“Thriving in the New Year – From New to You”

Thriving in the New Year – From New to You

‘That true self is not new of course. But it is new to us. It is new to our experience of our selves.’

This article was originally published on Thrive Global, here.

Every day is new. As my Guru says “Whenever you wake up, it’s morning.” So every day could be your birthday, or New Year. There is nothing I know of astrologically that makes January 1st a particularly auspicious day for embarking on life changes or that makes Mondays better days to start anything new than, say, Thursdays. Nonetheless most of us find ourselves saying, “I’ll start on Monday.” “I’ll start on my birthday.” “I’ll start at New Year.”

So therefore it becomes a fantastic excuse. While it may not be any MORE cosmologically auspicious than other days, it’s certainly no less auspicious (especially when you take into consideration the power of our own mind and intention).

At this time, here in Rishikesh, India on the banks of the sacred Ganga River, we’ve been focusing on the theme “New Year, New You,” but it’s crucial to realize that “New You” does not mean that we are going to become something brand new from the outside. It’s not about new clothes, or a new job, or a new spouse or a new face lift or newly squeezing into pants that are currently too tight. It isn’t even about implementing new habits and behaviors.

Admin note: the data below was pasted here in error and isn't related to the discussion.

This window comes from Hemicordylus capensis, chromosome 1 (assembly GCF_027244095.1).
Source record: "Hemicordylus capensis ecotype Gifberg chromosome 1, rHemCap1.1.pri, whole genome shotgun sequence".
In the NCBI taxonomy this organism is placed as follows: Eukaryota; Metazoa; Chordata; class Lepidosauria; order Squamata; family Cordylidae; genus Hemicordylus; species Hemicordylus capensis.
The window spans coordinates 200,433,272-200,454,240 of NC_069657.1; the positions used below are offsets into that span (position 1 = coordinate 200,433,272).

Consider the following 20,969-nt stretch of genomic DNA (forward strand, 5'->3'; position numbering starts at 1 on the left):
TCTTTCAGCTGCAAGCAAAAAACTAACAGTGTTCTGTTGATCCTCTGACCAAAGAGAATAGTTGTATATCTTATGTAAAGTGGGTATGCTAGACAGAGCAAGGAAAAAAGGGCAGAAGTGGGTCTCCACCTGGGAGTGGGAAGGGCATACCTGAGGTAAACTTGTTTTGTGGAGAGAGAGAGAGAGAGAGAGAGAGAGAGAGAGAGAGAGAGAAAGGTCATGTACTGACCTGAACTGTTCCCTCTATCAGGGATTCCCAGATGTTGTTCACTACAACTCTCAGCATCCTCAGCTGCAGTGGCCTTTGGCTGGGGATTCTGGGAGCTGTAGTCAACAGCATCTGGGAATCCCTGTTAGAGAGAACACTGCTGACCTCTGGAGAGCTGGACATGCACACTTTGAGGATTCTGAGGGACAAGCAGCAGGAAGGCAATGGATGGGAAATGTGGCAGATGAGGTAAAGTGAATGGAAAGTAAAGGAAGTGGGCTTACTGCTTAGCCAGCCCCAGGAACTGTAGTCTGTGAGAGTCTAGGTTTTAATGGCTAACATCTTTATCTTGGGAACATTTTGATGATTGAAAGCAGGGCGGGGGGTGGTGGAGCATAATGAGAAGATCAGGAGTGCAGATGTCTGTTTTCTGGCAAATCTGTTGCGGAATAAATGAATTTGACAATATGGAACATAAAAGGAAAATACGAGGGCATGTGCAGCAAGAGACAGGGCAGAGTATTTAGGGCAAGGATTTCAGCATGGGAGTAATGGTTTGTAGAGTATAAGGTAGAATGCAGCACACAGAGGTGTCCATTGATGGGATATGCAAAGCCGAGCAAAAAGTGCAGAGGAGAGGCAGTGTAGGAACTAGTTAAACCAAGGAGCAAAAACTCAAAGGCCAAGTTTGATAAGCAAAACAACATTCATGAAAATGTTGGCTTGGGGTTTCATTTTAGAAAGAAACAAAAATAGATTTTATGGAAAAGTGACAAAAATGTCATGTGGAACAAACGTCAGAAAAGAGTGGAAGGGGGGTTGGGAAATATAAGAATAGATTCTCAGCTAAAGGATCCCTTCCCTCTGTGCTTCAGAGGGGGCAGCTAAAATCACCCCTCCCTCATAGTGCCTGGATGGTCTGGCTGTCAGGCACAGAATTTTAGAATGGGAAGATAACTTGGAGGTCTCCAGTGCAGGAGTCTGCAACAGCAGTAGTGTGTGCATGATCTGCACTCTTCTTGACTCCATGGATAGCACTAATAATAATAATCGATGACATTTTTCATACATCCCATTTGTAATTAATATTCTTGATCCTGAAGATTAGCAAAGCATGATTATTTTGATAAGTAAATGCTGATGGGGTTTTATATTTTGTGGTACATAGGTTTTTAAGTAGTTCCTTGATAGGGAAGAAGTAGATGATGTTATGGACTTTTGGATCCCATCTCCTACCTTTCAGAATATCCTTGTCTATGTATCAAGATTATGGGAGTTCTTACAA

These are all fine and helpful to manage our health, our finances, our time and our goals. But the deep newness of which we speak is a new experience of the Self, a new awareness of who we really are. It is peeling back the layers of not-self—my job, my physical body, my income, my relationships, my emotions, my history — to reveal the true Self which is consciousness, love, spirit, energy, divinity (depending on the terminology of our particular spiritual or religious tradition).

That true self is not new of course. But it is new to us. It is new to our experience of our selves.

I remember when I had first come to Rishikesh, India, more than twenty-one years ago. One day, my Guru held his pen up in the air. He said to me, “You are not this pen.” I laughed. Of course I was not the pen. There were certainly many things about the world I did not know, but one of them wasn’t that I was not a pen. Why was he making such an obvious statement out of the blue?

“Yes, Swamiji” I said, trying to restrain my giggles at the seeming absurdity of his statement. “I am not that pen.” He did not laugh, and his eyes seared straight into my chest and made my heart stop. “You laugh,” he said. “Because you know you are not this pen. But you still think you are that body. You think you are all the experiences it’s having and has ever had, all of the beauty it encompasses, all of the intelligence, all of the emotions, the pleasures and pains. You still think that is you.” “Some day,” he continued “You will laugh in the same way when I say you are not that body.”